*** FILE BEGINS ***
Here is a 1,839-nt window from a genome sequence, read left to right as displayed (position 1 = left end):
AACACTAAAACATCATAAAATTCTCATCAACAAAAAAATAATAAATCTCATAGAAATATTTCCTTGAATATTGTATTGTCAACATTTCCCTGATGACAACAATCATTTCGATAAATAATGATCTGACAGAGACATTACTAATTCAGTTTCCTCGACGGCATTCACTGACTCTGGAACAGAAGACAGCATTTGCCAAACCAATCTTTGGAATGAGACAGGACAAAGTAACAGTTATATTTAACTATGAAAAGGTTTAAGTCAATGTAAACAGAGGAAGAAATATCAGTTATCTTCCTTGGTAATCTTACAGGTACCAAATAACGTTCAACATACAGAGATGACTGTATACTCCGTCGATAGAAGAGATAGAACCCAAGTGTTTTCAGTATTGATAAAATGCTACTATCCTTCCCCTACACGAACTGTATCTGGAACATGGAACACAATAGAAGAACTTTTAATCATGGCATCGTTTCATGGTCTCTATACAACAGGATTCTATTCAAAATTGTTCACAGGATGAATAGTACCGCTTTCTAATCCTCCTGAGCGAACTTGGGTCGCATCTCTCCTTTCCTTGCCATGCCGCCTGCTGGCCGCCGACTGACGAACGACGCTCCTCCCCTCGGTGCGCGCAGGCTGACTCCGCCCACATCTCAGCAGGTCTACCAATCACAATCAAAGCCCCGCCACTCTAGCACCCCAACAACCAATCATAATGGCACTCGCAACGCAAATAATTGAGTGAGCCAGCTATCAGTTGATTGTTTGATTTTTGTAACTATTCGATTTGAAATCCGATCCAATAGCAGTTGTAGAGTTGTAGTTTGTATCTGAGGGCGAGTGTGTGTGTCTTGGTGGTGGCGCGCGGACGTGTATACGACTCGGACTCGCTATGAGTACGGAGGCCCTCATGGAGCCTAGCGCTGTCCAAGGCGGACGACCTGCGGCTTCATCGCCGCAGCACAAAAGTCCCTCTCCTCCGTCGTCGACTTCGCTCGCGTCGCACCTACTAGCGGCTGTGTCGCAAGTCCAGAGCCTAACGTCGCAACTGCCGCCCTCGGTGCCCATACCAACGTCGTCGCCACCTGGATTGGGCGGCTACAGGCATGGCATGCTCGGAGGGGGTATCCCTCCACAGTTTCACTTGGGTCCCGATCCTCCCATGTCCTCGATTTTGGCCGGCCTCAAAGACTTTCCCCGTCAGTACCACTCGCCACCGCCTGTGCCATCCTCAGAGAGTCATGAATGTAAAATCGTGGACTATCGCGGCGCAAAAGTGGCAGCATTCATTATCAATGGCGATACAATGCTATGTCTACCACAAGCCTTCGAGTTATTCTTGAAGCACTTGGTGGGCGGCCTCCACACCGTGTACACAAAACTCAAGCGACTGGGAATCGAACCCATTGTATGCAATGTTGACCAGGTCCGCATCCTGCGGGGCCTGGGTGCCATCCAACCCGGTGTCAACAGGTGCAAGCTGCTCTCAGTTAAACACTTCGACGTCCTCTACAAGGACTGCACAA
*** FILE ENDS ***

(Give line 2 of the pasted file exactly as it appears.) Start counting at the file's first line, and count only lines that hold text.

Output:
AACACTAAAACATCATAAAATTCTCATCAACAAAAAAATAATAAATCTCATAGAAATATTTCCTTGAATATTGTATTGTCAACATTTCCCTGATGACAACAATCATTTCGATAAATAATGATCTGACAGAGACATTACTAATTCAGTTTCCTCGACGGCATTCACTGACTCTGGAACAGAAGACAGCATTTGCCAAACCAATCTTTGGAATGAGACAGGACAAAGTAACAGTTATATTTAACTATGAAAAGGTTTAAGTCAATGTAAACAGAGGAAGAAATATCAGTTATCTTCCTTGGTAATCTTACAGGTACCAAATAACGTTCAACATACAGAGATGACTGTATACTCCGTCGATAGAAGAGATAGAACCCAAGTGTTTTCAGTATTGATAAAATGCTACTATCCTTCCCCTACACGAACTGTATCTGGAACATGGAACACAATAGAAGAACTTTTAATCATGGCATCGTTTCATGGTCTCTATACAACAGGATTCTATTCAAAATTGTTCACAGGATGAATAGTACCGCTTTCTAATCCTCCTGAGCGAACTTGGGTCGCATCTCTCCTTTCCTTGCCATGCCGCCTGCTGGCCGCCGACTGACGAACGACGCTCCTCCCCTCGGTGCGCGCAGGCTGACTCCGCCCACATCTCAGCAGGTCTACCAATCACAATCAAAGCCCCGCCACTCTAGCACCCCAACAACCAATCATAATGGCACTCGCAACGCAAATAATTGAGTGAGCCAGCTATCAGTTGATTGTTTGATTTTTGTAACTATTCGATTTGAAATCCGATCCAATAGCAGTTGTAGAGTTGTAGTTTGTATCTGAGGGCGAGTGTGTGTGTCTTGGTGGTGGCGCGCGGACGTGTATACGACTCGGACTCGCTATGAGTACGGAGGCCCTCATGGAGCCTAGCGCTGTCCAAGGCGGACGACCTGCGGCTTCATCGCCGCAGCACAAAAGTCCCTCTCCTCCGTCGTCGACTTCGCTCGCGTCGCACCTACTAGCGGCTGTGTCGCAAGTCCAGAGCCTAACGTCGCAACTGCCGCCCTCGGTGCCCATACCAACGTCGTCGCCACCTGGATTGGGCGGCTACAGGCATGGCATGCTCGGAGGGGGTATCCCTCCACAGTTTCACTTGGGTCCCGATCCTCCCATGTCCTCGATTTTGGCCGGCCTCAAAGACTTTCCCCGTCAGTACCACTCGCCACCGCCTGTGCCATCCTCAGAGAGTCATGAATGTAAAATCGTGGACTATCGCGGCGCAAAAGTGGCAGCATTCATTATCAATGGCGATACAATGCTATGTCTACCACAAGCCTTCGAGTTATTCTTGAAGCACTTGGTGGGCGGCCTCCACACCGTGTACACAAAACTCAAGCGACTGGGAATCGAACCCATTGTATGCAATGTTGACCAGGTCCGCATCCTGCGGGGCCTGGGTGCCATCCAACCCGGTGTCAACAGGTGCAAGCTGCTCTCAGTTAAACACTTCGACGTCCTCTACAAGGACTGCACAA